16 years ago
(Sherman) Firefly VC; 190 parts (134 in grey stryene, 54 etched brass,
2 tan DS plastic track runs); price estimated at US $13.98
Advantages: Nice, clean kit with new M4A4/Sherman V hull, tracks and
turret; detail rivals 1/35 scale kits; provides the modeler with the
ability to make the model as detailed as possible
Disadvantages: brass details are now bordering on the ridiculous in
regard to size and usability
Rating: Highly Recommended
Recommendation: for all Commonwealth armour fans and "Shermaholics"
in small scale
DML is going great guns on their small scale line, and following
their gorgeous M4A1 mid-production tank they have now introduced a
Sherman VC Firefly of the same level of detail and quality. Up until
now the only small scale Firefly was the ancient Matchbox one in 1/76
scale, so this is a welcome bit of news for Commonwealth modelers in
The kit basically combines the B and C sprues from the M4A1 kit
(details and mid-production VVSS suspension, with welded road wheels
and "straight" return roller arms with pillow blocks) with 71 new
styrene parts for the hull and turret, as well as two new DS plastic
British pattern steel chevron track runs.
The hull is beautifully done with "Slide Molding" providing the
side details as well as the top and front/rear ones, including very
petite weld bead details (less casting numbers!) and other niceties.
The turret likewise has been "Slide Molded" as has the gun barrel
which has a hollow muzzle brake all the way through. The radio bin at
the rear of the turret comes with three rectangular plates and is an
add-on. Everywhere one looks are fine details such as bolts, screw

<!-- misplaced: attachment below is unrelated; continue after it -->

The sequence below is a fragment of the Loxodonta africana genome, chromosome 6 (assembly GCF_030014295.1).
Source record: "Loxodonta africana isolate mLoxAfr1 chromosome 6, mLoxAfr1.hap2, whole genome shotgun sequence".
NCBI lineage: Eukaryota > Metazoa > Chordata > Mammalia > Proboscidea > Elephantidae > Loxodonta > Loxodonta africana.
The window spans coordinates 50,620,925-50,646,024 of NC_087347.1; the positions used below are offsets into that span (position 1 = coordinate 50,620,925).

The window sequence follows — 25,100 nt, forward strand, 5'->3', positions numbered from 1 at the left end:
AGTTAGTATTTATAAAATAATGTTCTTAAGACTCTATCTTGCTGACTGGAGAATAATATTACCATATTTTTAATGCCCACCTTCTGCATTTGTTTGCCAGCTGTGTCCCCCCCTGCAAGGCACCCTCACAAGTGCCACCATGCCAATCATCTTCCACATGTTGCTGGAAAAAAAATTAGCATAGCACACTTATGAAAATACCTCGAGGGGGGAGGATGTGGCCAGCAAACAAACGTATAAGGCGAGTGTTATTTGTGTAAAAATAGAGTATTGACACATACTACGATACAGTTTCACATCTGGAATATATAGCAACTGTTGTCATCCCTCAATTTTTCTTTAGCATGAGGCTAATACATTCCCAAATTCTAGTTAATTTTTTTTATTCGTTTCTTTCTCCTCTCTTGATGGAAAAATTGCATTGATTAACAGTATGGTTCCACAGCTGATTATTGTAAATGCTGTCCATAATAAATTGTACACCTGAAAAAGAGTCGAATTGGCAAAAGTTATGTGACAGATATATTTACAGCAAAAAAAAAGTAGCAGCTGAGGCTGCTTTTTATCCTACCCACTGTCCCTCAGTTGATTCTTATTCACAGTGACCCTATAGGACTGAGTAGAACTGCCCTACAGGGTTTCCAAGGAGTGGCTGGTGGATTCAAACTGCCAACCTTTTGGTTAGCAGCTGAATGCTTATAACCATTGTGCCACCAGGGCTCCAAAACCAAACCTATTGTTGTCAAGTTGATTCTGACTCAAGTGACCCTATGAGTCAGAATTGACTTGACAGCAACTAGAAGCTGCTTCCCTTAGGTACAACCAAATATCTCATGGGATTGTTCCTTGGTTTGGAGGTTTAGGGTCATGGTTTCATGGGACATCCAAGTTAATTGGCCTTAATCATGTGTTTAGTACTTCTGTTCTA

heads, weld bead, etc.
All of the armored applique panels are included, three hull, one
turret and the patch over the bow gun port. The only "ding" I could
see was that the trailer hitch was molded in the stowed position on the
side of the rear doors, but unless you are planning on using an ammo
trailer that is pretty minor. All of the crew hatches and the pistol
port are separate parts and can be shown open or shut. There is no
interior detail in the turret.
The transmission cover is the "bolted" three-section type with
separate bolt flanges, which is normal for portraying this component,
and has a choice of cast in or etched brass "ears" for the tow
shackles. Other etched brass components include the taillight lenses,
light guards, part of the tool brackets, and in the RP (right puny)
department, the locking tabs and ears for the hatches. (These are maybe
0.5 x 1.0 mm.)
Painting instructions and markings via a nice Cartograf sheet cover
four vehicles: 27th Candian Armour Regiment, 2nd Canadian Armoured
Brigade, France 1944; Unidentified captured vehicle, Germany 1944;
Unidentified captured vehicle, Germany, 1944 (looks like something from
a test range, as I have never seen these markings before!); and the
famous "Velikye Luki" from 3 Troop A Squadron Northamptonshire
Yeomanry, France 1944. I am always a bit surprised with all of the
Commonwealth options why two out of four are dedicated to
Overall, this is a great little model and the equal of the M4A1
released earlier. A good year for armour modelers with a U!
Thanks to Freddie Leung for the review sample.